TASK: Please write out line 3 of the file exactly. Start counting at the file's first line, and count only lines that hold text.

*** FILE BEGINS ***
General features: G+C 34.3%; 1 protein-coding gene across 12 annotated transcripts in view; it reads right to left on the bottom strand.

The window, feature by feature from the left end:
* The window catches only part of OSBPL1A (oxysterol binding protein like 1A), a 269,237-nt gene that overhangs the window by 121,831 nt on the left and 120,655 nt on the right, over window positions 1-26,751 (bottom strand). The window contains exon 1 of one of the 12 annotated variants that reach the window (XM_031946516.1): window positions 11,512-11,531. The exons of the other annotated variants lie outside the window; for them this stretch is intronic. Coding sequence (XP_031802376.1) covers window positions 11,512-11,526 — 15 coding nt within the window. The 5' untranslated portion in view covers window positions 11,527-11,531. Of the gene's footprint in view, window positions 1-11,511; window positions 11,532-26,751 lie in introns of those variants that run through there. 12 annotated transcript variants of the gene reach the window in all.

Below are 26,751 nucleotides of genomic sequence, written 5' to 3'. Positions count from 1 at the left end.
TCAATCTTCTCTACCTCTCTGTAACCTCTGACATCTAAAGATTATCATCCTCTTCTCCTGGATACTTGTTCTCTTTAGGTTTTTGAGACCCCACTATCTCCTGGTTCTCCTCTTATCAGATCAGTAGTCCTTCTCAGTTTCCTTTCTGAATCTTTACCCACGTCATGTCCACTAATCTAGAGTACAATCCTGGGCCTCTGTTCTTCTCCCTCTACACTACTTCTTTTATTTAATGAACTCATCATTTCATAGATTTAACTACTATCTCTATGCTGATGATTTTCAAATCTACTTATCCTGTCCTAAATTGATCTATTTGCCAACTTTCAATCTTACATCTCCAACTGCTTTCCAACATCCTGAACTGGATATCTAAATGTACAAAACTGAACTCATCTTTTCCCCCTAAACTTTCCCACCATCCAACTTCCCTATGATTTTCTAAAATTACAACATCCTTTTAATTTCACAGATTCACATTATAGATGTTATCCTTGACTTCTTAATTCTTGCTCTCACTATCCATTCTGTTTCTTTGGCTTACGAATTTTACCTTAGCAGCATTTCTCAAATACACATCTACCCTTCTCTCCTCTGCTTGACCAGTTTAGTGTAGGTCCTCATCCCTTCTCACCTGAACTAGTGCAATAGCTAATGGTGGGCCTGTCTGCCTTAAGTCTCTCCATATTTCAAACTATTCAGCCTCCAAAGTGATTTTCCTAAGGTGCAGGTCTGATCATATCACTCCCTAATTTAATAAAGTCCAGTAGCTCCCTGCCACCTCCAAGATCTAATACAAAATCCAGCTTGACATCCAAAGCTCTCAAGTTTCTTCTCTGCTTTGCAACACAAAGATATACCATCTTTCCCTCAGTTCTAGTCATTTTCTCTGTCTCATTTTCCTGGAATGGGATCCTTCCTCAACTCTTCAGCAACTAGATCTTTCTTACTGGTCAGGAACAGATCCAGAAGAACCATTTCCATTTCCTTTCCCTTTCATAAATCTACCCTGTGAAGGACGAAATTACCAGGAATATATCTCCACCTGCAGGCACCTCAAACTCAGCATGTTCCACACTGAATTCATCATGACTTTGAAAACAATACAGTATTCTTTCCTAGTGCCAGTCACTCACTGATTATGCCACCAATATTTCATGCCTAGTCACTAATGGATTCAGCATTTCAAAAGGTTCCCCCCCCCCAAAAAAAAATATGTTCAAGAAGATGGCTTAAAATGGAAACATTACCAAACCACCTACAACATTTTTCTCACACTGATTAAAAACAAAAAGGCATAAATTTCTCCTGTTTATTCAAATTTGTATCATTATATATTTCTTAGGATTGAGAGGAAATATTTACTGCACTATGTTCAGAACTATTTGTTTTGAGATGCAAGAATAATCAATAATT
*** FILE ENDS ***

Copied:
* The window catches only part of OSBPL1A (oxysterol binding protein like 1A), a 269,237-nt gene that overhangs the window by 121,831 nt on the left and 120,655 nt on the right, over window positions 1-26,751 (bottom strand). The window contains exon 1 of one of the 12 annotated variants that reach the window (XM_031946516.1): window positions 11,512-11,531. The exons of the other annotated variants lie outside the window; for them this stretch is intronic. Coding sequence (XP_031802376.1) covers window positions 11,512-11,526 — 15 coding nt within the window. The 5' untranslated portion in view covers window positions 11,527-11,531. Of the gene's footprint in view, window positions 1-11,511; window positions 11,532-26,751 lie in introns of those variants that run through there. 12 annotated transcript variants of the gene reach the window in all.